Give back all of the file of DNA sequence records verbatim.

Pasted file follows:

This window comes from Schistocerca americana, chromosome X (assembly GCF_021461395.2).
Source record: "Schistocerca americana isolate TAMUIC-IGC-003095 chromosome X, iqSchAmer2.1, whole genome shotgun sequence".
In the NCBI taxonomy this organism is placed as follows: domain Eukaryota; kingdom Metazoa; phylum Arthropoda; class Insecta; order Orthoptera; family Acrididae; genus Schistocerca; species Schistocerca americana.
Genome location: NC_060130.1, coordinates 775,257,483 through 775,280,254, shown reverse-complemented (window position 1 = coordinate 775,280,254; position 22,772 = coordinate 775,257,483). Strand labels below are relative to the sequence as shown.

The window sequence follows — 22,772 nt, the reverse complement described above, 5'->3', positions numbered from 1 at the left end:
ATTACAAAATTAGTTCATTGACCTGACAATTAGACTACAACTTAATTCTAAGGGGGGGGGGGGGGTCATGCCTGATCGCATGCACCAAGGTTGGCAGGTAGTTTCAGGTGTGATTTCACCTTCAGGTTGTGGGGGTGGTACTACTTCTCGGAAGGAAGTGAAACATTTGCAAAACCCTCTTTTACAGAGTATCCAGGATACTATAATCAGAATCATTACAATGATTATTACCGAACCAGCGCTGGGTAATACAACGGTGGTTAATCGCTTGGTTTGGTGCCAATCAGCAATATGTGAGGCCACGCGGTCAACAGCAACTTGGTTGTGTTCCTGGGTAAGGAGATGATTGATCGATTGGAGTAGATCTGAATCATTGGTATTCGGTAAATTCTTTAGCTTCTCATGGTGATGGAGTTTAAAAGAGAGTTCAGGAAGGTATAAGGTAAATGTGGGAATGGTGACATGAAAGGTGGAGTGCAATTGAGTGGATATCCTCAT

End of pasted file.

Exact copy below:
This window comes from Schistocerca americana, chromosome X (assembly GCF_021461395.2).
Source record: "Schistocerca americana isolate TAMUIC-IGC-003095 chromosome X, iqSchAmer2.1, whole genome shotgun sequence".
In the NCBI taxonomy this organism is placed as follows: domain Eukaryota; kingdom Metazoa; phylum Arthropoda; class Insecta; order Orthoptera; family Acrididae; genus Schistocerca; species Schistocerca americana.
Genome location: NC_060130.1, coordinates 775,257,483 through 775,280,254, shown reverse-complemented (window position 1 = coordinate 775,280,254; position 22,772 = coordinate 775,257,483). Strand labels below are relative to the sequence as shown.

The window sequence follows — 22,772 nt, the reverse complement described above, 5'->3', positions numbered from 1 at the left end:
ATTACAAAATTAGTTCATTGACCTGACAATTAGACTACAACTTAATTCTAAGGGGGGGGGGGGGGTCATGCCTGATCGCATGCACCAAGGTTGGCAGGTAGTTTCAGGTGTGATTTCACCTTCAGGTTGTGGGGGTGGTACTACTTCTCGGAAGGAAGTGAAACATTTGCAAAACCCTCTTTTACAGAGTATCCAGGATACTATAATCAGAATCATTACAATGATTATTACCGAACCAGCGCTGGGTAATACAACGGTGGTTAATCGCTTGGTTTGGTGCCAATCAGCAATATGTGAGGCCACGCGGTCAACAGCAACTTGGTTGTGTTCCTGGGTAAGGAGATGATTGATCGATTGGAGTAGATCTGAATCATTGGTATTCGGTAAATTCTTTAGCTTCTCATGGTGATGGAGTTTAAAAGAGAGTTCAGGAAGGTATAAGGTAAATGTGGGAATGGTGACATGAAAGGTGGAGTGCAATTGAGTGGATATCCTCAT